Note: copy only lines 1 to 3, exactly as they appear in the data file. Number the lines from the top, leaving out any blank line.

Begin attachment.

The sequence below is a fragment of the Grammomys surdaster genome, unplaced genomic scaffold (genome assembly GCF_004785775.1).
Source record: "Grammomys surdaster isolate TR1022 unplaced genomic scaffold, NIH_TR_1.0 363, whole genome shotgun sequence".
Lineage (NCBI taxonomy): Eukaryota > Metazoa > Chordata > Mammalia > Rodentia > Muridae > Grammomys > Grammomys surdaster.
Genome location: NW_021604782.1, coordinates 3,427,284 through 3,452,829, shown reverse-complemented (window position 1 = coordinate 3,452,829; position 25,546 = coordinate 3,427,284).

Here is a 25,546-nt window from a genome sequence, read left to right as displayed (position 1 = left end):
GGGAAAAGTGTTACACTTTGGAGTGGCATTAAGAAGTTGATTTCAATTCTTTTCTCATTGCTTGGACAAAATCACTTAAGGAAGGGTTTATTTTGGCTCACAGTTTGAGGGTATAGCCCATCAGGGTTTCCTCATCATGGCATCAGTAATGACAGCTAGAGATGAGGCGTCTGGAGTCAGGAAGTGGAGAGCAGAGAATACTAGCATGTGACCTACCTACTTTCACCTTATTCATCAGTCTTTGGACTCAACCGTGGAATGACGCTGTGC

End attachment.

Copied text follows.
The sequence below is a fragment of the Grammomys surdaster genome, unplaced genomic scaffold (genome assembly GCF_004785775.1).
Source record: "Grammomys surdaster isolate TR1022 unplaced genomic scaffold, NIH_TR_1.0 363, whole genome shotgun sequence".
Lineage (NCBI taxonomy): Eukaryota > Metazoa > Chordata > Mammalia > Rodentia > Muridae > Grammomys > Grammomys surdaster.